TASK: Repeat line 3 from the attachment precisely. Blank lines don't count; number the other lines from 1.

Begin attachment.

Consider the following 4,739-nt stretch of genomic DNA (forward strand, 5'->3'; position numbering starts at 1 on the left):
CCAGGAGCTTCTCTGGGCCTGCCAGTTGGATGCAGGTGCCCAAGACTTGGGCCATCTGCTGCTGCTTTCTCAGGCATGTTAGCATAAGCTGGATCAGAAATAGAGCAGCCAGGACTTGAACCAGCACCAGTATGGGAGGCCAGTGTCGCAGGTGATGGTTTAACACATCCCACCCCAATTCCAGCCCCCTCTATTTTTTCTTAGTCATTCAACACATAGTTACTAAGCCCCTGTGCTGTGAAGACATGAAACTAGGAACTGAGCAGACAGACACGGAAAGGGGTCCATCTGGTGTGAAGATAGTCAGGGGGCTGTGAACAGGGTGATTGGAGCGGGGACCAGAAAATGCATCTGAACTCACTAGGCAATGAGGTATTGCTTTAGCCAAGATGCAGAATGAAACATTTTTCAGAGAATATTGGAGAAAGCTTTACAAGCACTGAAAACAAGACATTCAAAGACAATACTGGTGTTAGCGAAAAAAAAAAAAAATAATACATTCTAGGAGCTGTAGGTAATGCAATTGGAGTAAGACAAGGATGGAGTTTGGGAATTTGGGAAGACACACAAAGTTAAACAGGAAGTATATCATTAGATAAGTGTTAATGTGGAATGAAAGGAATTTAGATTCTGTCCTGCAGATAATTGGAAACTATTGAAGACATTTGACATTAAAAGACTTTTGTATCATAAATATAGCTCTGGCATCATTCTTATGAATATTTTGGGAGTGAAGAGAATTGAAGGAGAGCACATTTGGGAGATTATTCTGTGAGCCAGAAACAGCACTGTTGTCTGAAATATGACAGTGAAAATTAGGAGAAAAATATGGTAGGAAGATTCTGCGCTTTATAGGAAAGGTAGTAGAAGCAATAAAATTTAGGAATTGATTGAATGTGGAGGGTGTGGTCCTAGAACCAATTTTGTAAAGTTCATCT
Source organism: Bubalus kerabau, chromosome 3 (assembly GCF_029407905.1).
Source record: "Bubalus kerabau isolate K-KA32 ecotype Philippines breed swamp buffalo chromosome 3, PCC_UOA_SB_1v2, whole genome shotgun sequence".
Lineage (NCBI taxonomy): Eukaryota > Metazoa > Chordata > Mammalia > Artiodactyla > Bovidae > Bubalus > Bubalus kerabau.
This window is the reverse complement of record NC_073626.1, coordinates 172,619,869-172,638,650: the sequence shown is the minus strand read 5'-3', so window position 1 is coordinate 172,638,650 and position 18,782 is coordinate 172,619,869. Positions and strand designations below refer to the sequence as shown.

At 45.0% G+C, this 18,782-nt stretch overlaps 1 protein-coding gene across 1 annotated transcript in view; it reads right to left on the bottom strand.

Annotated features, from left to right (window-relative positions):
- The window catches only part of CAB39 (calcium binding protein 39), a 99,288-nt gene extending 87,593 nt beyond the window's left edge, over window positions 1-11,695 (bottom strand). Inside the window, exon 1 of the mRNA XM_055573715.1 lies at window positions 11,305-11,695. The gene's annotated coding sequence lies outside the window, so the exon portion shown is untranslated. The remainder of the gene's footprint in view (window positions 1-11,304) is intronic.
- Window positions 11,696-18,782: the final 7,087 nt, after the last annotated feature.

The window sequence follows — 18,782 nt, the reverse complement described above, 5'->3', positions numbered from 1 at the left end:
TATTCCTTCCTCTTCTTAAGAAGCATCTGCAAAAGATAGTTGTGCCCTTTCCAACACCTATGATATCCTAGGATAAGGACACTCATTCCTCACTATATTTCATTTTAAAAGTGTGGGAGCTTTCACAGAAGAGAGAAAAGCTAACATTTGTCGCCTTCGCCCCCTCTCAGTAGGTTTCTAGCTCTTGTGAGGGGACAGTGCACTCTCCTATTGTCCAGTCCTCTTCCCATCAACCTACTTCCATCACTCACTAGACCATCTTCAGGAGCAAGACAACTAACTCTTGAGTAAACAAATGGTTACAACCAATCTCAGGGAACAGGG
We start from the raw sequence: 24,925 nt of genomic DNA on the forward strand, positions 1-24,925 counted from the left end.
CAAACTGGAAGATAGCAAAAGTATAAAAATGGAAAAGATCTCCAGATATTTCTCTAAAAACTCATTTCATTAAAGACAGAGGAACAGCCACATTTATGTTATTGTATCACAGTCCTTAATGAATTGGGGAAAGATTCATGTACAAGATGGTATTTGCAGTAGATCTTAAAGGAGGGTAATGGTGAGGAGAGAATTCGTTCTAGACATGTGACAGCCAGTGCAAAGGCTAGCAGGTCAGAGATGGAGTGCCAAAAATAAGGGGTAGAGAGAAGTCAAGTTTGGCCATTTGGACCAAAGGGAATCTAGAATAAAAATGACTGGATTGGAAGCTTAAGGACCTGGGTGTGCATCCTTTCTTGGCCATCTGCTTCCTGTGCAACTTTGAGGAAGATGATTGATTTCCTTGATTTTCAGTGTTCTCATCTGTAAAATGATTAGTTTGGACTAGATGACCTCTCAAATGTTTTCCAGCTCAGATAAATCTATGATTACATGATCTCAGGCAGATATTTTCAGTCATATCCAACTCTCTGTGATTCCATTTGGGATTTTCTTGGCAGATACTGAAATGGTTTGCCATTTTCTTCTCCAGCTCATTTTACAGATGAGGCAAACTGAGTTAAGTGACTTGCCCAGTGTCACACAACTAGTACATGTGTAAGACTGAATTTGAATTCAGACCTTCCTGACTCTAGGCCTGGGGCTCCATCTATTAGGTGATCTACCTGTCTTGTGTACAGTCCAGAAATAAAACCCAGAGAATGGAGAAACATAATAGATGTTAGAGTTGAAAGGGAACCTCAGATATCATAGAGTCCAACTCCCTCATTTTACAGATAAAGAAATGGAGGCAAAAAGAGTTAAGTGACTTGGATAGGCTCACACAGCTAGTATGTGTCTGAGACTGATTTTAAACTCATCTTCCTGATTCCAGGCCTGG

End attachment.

Source organism: Bubalus kerabau, chromosome 3 (assembly GCF_029407905.1).